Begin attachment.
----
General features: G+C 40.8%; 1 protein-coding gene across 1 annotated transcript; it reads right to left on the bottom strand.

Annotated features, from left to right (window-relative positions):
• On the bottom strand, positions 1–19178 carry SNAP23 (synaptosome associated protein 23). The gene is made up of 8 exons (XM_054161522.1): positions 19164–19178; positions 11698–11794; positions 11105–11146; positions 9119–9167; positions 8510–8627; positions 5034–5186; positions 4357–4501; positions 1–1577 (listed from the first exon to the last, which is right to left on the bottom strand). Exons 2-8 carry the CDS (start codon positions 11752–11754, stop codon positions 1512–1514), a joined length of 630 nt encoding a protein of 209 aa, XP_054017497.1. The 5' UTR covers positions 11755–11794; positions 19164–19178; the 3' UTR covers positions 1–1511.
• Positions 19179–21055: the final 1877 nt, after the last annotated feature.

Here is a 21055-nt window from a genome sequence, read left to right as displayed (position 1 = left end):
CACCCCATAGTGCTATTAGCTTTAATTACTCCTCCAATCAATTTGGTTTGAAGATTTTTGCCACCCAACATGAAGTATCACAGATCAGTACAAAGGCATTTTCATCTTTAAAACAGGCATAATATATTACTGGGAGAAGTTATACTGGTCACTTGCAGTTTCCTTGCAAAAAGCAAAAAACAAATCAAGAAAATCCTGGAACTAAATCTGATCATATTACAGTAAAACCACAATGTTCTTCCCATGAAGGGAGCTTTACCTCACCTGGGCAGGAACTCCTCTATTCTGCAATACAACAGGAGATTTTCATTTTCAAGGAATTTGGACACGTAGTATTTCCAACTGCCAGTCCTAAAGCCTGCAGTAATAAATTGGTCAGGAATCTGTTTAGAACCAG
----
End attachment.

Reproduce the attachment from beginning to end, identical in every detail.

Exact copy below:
General features: G+C 40.8%; 1 protein-coding gene across 1 annotated transcript; it reads right to left on the bottom strand.

Annotated features, from left to right (window-relative positions):
• On the bottom strand, positions 1–19178 carry SNAP23 (synaptosome associated protein 23). The gene is made up of 8 exons (XM_054161522.1): positions 19164–19178; positions 11698–11794; positions 11105–11146; positions 9119–9167; positions 8510–8627; positions 5034–5186; positions 4357–4501; positions 1–1577 (listed from the first exon to the last, which is right to left on the bottom strand). Exons 2-8 carry the CDS (start codon positions 11752–11754, stop codon positions 1512–1514), a joined length of 630 nt encoding a protein of 209 aa, XP_054017497.1. The 5' UTR covers positions 11755–11794; positions 19164–19178; the 3' UTR covers positions 1–1511.
• Positions 19179–21055: the final 1877 nt, after the last annotated feature.

Here is a 21055-nt window from a genome sequence, read left to right as displayed (position 1 = left end):
CACCCCATAGTGCTATTAGCTTTAATTACTCCTCCAATCAATTTGGTTTGAAGATTTTTGCCACCCAACATGAAGTATCACAGATCAGTACAAAGGCATTTTCATCTTTAAAACAGGCATAATATATTACTGGGAGAAGTTATACTGGTCACTTGCAGTTTCCTTGCAAAAAGCAAAAAACAAATCAAGAAAATCCTGGAACTAAATCTGATCATATTACAGTAAAACCACAATGTTCTTCCCATGAAGGGAGCTTTACCTCACCTGGGCAGGAACTCCTCTATTCTGCAATACAACAGGAGATTTTCATTTTCAAGGAATTTGGACACGTAGTATTTCCAACTGCCAGTCCTAAAGCCTGCAGTAATAAATTGGTCAGGAATCTGTTTAGAACCAG